To demonstrate the importance of fiduciary duties in personal finance, Rostad cited a 2008 RAND Corporation paper titled "Investor and Industry Perspectives on Investment Advisors and Broker-Dealers," which found that nearly two out of three (63%) focus-group participants "believed that brokers are required by law to act in the client's best interest." What's more, after having the differences explained to them, "investors are often unable to tell whether their own financial professional is a broker or an advisor."
When that happens, creditors often look for other ways to recover what they are owed and lawsuits for breaches of fiduciary duties is one avenue they may pursue.
that officers have the same fiduciary duties as directors.
Moreover, to the extent fiduciary relationships are contractual, and fiduciary duties are default terms, they provide poor guides to public law.
Lufkin formed the committee after certain shareholders accused the board of having violated its fiduciary duties in approving the deal with GE and called on the board to take steps to remedy its conduct.
practice implicates fiduciary duties at the precertification stage.
Dial, the Seventh Circuit ruled that trading ahead is a fraud under the mail and wire fraud statutes (86) because it is a failure "to 'level' with one to whom one owes fiduciary duties." (87) In that case, broker Donald Dial, the defendant, solicited a large order for silver futures from his customers, but before he put that order on the market he put in an order for himself (and his brokerage house).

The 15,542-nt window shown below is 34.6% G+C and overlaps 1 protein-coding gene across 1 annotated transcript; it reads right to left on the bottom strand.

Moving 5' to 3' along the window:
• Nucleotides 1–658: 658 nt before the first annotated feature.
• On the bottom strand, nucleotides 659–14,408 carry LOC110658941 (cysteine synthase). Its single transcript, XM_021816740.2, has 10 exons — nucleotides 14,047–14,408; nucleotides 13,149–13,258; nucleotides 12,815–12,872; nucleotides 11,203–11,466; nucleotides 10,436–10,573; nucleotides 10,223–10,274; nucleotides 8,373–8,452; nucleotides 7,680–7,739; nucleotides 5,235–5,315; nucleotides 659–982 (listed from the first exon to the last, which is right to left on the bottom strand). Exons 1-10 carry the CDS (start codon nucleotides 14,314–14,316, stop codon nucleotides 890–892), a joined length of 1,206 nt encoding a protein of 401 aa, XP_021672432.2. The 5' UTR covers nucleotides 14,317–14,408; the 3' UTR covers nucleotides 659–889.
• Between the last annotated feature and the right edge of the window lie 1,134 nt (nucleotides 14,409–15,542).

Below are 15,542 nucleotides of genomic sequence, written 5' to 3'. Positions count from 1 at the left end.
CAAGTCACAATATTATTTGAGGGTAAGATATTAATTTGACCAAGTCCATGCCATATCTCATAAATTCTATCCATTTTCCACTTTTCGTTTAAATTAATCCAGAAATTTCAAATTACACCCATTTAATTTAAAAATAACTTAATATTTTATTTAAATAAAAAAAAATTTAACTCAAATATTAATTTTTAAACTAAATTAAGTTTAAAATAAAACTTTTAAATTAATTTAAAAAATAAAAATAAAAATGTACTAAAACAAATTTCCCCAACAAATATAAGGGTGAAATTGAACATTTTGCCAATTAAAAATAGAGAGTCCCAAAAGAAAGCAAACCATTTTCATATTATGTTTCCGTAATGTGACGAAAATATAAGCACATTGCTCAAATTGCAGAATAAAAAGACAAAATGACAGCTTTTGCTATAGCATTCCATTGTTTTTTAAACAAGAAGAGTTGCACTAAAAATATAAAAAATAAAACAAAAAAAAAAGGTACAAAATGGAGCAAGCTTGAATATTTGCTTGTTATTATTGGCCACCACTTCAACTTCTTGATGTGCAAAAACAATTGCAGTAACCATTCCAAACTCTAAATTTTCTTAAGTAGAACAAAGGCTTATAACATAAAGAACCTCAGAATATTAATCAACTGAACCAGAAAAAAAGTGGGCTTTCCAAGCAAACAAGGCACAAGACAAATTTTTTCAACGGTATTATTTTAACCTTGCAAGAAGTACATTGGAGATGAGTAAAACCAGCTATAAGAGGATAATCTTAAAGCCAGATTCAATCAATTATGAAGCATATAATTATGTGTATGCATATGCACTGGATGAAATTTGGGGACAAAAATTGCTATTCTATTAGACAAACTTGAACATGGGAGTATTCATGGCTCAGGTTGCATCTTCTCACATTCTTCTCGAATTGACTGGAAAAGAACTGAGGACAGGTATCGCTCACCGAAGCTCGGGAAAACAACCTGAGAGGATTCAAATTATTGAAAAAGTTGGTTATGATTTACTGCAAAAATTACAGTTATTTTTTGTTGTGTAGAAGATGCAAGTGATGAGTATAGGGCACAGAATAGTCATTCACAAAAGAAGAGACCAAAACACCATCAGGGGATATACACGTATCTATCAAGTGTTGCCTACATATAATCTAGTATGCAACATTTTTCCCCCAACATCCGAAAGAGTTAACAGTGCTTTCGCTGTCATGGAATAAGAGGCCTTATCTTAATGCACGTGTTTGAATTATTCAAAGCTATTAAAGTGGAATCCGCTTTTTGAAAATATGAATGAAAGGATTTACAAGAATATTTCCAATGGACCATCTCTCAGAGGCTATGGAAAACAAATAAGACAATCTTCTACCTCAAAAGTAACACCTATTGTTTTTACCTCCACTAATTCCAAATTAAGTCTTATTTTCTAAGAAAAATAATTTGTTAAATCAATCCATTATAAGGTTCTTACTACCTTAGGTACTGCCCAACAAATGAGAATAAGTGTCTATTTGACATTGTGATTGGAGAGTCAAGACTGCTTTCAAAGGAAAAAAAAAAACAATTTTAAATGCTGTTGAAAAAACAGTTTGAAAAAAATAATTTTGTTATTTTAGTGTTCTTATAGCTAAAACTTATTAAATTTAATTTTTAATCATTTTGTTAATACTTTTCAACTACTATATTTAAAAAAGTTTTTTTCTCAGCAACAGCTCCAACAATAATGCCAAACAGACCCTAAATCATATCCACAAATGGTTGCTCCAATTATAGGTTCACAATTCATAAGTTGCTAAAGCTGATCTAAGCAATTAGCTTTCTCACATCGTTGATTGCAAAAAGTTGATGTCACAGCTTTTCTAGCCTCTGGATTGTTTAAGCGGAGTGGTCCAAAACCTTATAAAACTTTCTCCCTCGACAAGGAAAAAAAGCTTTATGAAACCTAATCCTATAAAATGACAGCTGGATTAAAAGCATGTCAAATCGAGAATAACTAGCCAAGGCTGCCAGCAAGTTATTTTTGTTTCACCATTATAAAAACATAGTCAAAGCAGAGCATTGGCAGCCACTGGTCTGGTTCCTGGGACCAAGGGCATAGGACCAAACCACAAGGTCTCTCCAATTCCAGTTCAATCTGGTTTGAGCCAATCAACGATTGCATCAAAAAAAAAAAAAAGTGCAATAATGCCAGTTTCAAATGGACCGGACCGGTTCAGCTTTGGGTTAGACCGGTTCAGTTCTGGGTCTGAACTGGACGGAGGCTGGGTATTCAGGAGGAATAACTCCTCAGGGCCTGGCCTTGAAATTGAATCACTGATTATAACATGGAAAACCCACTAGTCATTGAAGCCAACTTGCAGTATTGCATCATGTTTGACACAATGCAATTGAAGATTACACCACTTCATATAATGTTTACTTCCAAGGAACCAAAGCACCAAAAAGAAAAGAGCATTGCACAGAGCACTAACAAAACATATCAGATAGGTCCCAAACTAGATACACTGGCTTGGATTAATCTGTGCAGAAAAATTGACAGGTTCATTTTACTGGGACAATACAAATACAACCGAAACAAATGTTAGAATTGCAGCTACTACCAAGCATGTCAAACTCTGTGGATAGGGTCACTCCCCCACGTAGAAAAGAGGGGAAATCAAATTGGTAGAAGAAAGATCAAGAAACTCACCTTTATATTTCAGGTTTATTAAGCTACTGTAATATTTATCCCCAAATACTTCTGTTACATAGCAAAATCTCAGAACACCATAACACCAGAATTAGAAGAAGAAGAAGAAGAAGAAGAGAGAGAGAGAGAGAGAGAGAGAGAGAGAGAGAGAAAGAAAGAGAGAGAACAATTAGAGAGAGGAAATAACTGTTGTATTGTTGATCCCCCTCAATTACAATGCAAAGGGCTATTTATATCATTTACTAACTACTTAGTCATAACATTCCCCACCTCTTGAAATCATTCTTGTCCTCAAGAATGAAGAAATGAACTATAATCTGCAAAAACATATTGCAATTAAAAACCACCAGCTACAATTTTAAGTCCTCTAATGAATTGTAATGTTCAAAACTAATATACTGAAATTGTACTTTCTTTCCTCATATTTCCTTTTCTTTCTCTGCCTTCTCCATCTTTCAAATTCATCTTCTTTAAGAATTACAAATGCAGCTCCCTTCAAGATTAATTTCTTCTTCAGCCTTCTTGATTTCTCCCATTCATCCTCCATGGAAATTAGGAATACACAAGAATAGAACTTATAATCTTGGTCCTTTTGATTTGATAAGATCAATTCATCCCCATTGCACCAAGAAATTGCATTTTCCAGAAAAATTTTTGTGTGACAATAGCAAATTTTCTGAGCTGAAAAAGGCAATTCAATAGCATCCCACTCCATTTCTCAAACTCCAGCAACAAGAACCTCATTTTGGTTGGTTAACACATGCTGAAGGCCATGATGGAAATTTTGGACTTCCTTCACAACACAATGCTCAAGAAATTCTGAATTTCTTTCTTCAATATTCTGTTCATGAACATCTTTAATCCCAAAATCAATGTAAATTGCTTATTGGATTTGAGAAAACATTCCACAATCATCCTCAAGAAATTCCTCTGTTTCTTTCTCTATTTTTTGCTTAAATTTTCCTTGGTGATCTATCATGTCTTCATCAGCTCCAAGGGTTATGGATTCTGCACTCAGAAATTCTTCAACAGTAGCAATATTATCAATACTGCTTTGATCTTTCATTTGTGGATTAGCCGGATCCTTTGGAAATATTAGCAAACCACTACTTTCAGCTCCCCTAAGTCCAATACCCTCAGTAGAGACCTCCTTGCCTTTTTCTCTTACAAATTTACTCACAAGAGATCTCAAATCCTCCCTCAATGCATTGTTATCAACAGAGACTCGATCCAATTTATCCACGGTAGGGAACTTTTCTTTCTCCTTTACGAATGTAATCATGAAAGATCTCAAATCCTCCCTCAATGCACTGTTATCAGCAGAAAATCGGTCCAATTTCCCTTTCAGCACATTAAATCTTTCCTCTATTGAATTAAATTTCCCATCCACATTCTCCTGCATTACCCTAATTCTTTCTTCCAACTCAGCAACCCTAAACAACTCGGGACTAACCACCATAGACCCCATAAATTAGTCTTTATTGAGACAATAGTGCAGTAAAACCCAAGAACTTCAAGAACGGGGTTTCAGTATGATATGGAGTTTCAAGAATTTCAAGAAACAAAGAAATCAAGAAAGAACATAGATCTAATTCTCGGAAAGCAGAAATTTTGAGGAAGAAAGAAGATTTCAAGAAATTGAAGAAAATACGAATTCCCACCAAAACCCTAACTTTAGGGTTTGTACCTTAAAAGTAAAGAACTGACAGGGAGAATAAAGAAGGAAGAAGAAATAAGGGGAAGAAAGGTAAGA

Villanueva said that all corporations, acting through their BOD, 'should be devoted toward a single objective of maximizing the profits of the corporation for the benefit of its stockholders.' Villanueva added that the Corporation Code, which grants directors with legal title to the corporate assets for the benefit of stockholders, serves as 'the legal bedrock for the prevalence of the Doctrine of Maximization of Shareholders' Value in Corporate Governance.' Profit maximization appears to be the ultimate measure whether the BOD fulfilled its fiduciary duties with the underlying dictates of corporate governance.
To repeat, Australian orthodoxy is that fiduciary duties are only proscriptive, and never prescriptive.
These instructions have been prepared to cover many of the circumstances under which fiduciary duties have been held to arise.